Fischer: Economy strong through crisis

Fischer gave his assurances that the mechanisms were in place to guarantee the economy would continue to grow despite the security situation.

By AVI KRAWITZ
July 26, 2006 07:42
2 minute read.
stanley fischer 298.88

stanley fischer 298.88. (photo credit: Ariel Jerozolimski)

 
X

Dear Reader,
As you can imagine, more people are reading The Jerusalem Post than ever before. Nevertheless, traditional business models are no longer sustainable and high-quality publications, like ours, are being forced to look for new ways to keep going. Unlike many other news organizations, we have not put up a paywall. We want to keep our journalism open and accessible and be able to keep providing you with news and analyses from the frontlines of Israel, the Middle East and the Jewish World.

As one of our loyal readers, we ask you to be our partner.

For $5 a month you will receive access to the following:

  • A user experience almost completely free of ads
  • Access to our Premium Section
  • Content from the award-winning Jerusalem Report and our monthly magazine to learn Hebrew - Ivrit
  • A brand new ePaper featuring the daily newspaper as it appears in print in Israel

Help us grow and continue telling Israel’s story to the world.

Thank you,

Ronit Hasin-Hochman, CEO, Jerusalem Post Group
Yaakov Katz, Editor-in-Chief

UPGRADE YOUR JPOST EXPERIENCE FOR 5$ PER MONTH Show me later

The government will reach its deficit targets for the year despite uncertainty over what the ultimate toll on the economy the conflict in the North will take, a confident Bank of Israel Governor Stanley Fischer told members of the United Jewish Communities Solidarity Mission. "Our government budget ended last year with a deficit of less than 2 percent and we were on target to have a deficit of between 0 and 1% this year," Fischer told the gathering late Monday evening. "The official target, however, is 2% and we will make that safely, even with the war expenses that we are likely to face." Fischer gave his assurances that the mechanisms were in place to guarantee the economy would continue to grow despite the security situation. Just prior to Fischer's address, the central bank raised the key interest rate from being in line with the US rate of 5.25% to 5.5%, which he explained was a way of maintaining the high level of confidence in the economy. "[We raised the rate] so that people should understand we have no intention of letting the financial situation in Israel get out of hand, or of letting current events have an impact on inflation or on confidence in this economy," he said. In expounding on the cost of the war on the economy, Fischer stressed that it depended on the length of time it takes to complete. In the short-term, if it ends in a week or two, the major impact would be in the North, he said, adding that much depended on the political outcome - that there would be a reduction in the threat that is facing Israel. Nevertheless, in such a short-term scenario, he estimated the financial cost to the country would be somewhere just less than 1% of gross domestic product. "Not a small amount," he added "but the record shows that these recoveries happen very quickly provided it's short and provided investor confidence hasn't been shaken." An extended operation, however, naturally would have a more serious effect on the economy but prior arrangements are in place to keep certain parts of the economy focused, Fischer said. The main danger to the economy, he stressed, would be the loss of tourists, "which would affect output as it did during the Intifada." For the UJC delegation, which arrived in the country Sunday to explore what their communities can do to help the situation, Fischer had a clear message. "We will have to spread the word to return investments in the North and here you can help by talking about the benefits of investing there," he said. "Charity is no doubt going to be helpful - the government is going to need to provide systematic aid to the small-to- medium size enterprises, but investment is very important." "Foreign investors need to know that this economy keeps working despite the violence, that people are aware of the needs and are doing everything they can to keep the economy going," he said.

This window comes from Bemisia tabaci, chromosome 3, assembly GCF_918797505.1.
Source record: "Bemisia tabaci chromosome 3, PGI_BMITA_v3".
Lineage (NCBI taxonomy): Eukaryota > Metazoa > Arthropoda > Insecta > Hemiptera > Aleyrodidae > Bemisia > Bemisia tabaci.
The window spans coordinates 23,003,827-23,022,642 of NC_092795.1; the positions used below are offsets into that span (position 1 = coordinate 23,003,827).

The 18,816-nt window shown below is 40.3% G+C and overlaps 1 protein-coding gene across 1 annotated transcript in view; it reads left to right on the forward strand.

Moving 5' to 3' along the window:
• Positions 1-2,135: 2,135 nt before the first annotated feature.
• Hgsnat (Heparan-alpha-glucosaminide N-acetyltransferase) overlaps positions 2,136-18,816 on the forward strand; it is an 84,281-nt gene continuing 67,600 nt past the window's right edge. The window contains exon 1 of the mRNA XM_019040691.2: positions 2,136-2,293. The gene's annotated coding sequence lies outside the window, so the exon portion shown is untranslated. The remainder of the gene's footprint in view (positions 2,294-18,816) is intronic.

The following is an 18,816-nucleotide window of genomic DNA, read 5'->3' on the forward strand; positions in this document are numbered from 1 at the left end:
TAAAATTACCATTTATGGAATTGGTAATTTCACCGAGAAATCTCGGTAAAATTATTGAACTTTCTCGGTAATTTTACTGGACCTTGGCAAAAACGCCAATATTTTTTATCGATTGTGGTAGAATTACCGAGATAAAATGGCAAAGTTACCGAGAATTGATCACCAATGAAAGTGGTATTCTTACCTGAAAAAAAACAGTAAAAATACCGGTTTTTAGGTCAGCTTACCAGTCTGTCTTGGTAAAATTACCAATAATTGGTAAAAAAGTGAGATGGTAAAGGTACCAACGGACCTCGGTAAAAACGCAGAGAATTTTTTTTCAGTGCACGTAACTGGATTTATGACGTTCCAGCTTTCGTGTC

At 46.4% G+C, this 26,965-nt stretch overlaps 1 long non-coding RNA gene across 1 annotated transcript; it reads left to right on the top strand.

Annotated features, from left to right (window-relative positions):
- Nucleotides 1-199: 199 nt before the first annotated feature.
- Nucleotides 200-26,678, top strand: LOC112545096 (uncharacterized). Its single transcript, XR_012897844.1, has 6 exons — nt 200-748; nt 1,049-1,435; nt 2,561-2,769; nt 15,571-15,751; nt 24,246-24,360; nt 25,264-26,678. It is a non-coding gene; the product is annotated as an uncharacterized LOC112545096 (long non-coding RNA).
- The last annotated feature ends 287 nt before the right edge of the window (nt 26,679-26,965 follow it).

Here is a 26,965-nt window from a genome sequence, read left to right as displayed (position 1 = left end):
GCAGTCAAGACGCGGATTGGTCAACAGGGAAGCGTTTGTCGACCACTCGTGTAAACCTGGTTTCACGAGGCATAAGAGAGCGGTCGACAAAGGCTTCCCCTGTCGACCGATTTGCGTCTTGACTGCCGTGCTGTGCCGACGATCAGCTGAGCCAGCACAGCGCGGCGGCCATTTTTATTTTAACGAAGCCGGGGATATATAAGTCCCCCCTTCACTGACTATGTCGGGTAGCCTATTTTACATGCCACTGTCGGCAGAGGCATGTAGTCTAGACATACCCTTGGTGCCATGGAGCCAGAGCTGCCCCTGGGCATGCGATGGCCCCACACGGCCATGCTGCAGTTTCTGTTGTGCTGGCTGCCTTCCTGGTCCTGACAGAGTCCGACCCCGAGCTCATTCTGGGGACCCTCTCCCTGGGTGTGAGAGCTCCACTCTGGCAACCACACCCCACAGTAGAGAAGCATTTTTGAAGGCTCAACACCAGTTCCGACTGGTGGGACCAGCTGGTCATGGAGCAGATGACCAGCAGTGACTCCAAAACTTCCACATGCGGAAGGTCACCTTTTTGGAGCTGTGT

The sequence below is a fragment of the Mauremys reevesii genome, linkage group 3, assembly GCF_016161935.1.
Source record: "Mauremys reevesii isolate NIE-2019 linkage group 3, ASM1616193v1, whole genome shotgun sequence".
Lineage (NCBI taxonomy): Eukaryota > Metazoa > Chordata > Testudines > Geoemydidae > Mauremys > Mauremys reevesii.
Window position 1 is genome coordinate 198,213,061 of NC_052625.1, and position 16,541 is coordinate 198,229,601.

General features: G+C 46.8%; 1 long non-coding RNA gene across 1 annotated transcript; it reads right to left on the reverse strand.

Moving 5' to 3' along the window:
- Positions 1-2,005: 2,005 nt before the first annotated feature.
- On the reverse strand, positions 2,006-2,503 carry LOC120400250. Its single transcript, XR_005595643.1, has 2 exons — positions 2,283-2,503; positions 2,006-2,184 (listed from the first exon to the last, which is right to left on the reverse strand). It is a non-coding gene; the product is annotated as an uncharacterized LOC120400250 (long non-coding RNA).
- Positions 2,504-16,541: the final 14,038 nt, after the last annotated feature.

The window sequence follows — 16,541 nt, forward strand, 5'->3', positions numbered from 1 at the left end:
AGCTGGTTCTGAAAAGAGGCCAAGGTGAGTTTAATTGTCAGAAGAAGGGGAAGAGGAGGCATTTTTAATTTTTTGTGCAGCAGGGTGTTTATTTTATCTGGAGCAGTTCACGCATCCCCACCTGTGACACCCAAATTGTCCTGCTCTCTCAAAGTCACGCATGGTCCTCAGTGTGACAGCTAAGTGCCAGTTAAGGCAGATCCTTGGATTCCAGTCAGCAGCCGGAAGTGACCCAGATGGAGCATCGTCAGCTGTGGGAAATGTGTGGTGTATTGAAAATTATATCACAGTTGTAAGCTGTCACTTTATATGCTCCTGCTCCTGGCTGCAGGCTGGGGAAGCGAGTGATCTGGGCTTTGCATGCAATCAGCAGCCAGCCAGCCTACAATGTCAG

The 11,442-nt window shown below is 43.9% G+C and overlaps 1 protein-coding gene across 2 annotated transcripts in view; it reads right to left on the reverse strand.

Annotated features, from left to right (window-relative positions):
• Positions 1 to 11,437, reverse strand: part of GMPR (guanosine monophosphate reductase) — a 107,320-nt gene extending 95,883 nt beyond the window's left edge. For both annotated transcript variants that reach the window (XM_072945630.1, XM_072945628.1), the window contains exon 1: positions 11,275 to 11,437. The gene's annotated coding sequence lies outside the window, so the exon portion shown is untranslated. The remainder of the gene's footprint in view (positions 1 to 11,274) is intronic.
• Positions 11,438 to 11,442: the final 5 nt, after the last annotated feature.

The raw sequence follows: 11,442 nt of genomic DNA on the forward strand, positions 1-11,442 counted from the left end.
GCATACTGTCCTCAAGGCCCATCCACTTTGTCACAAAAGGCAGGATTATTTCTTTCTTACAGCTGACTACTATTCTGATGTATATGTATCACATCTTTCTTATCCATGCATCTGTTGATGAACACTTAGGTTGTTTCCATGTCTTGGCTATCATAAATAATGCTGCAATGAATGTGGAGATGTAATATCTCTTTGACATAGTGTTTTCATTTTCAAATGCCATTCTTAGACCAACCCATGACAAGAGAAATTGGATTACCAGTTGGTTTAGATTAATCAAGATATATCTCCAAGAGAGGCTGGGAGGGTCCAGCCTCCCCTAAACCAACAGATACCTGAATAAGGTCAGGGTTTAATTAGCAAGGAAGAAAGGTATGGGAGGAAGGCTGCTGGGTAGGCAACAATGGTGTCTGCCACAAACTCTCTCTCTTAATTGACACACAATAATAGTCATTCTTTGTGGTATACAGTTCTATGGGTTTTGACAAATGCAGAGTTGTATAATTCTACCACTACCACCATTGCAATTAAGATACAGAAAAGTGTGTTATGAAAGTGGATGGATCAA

Join Jerusalem Post Premium Plus now for just $5 and upgrade your experience with an ads-free website and exclusive content. Click here>>

Related Content

The Teva Pharmaceutical Industries
April 30, 2015
Teva doubles down on Mylan, despite rejection

By GLOBES, NIV ELIS